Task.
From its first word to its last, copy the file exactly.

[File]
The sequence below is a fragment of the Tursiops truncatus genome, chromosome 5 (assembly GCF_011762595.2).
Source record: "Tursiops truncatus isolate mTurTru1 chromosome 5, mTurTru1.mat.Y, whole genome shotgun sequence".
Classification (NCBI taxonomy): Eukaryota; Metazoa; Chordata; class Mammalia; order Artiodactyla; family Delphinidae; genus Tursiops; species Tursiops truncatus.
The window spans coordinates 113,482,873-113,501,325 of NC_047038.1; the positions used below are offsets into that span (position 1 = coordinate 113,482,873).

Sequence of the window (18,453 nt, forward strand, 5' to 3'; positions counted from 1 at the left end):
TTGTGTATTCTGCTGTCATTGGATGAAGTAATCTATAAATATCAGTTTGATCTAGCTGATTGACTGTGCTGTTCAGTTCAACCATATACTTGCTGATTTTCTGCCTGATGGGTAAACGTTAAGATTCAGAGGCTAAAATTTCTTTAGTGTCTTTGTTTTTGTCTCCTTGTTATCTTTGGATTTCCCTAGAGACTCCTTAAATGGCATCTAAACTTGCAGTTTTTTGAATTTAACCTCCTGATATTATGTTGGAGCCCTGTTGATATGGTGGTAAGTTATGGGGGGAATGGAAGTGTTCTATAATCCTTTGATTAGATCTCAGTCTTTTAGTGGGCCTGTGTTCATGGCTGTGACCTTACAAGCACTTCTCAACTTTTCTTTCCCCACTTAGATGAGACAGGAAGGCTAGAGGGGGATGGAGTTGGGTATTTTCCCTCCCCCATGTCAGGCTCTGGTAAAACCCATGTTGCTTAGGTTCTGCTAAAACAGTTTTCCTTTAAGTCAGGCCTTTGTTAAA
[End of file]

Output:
The sequence below is a fragment of the Tursiops truncatus genome, chromosome 5 (assembly GCF_011762595.2).
Source record: "Tursiops truncatus isolate mTurTru1 chromosome 5, mTurTru1.mat.Y, whole genome shotgun sequence".
Classification (NCBI taxonomy): Eukaryota; Metazoa; Chordata; class Mammalia; order Artiodactyla; family Delphinidae; genus Tursiops; species Tursiops truncatus.
The window spans coordinates 113,482,873-113,501,325 of NC_047038.1; the positions used below are offsets into that span (position 1 = coordinate 113,482,873).

Sequence of the window (18,453 nt, forward strand, 5' to 3'; positions counted from 1 at the left end):
TTGTGTATTCTGCTGTCATTGGATGAAGTAATCTATAAATATCAGTTTGATCTAGCTGATTGACTGTGCTGTTCAGTTCAACCATATACTTGCTGATTTTCTGCCTGATGGGTAAACGTTAAGATTCAGAGGCTAAAATTTCTTTAGTGTCTTTGTTTTTGTCTCCTTGTTATCTTTGGATTTCCCTAGAGACTCCTTAAATGGCATCTAAACTTGCAGTTTTTTGAATTTAACCTCCTGATATTATGTTGGAGCCCTGTTGATATGGTGGTAAGTTATGGGGGGAATGGAAGTGTTCTATAATCCTTTGATTAGATCTCAGTCTTTTAGTGGGCCTGTGTTCATGGCTGTGACCTTACAAGCACTTCTCAACTTTTCTTTCCCCACTTAGATGAGACAGGAAGGCTAGAGGGGGATGGAGTTGGGTATTTTCCCTCCCCCATGTCAGGCTCTGGTAAAACCCATGTTGCTTAGGTTCTGCTAAAACAGTTTTCCTTTAAGTCAGGCCTTTGTTAAA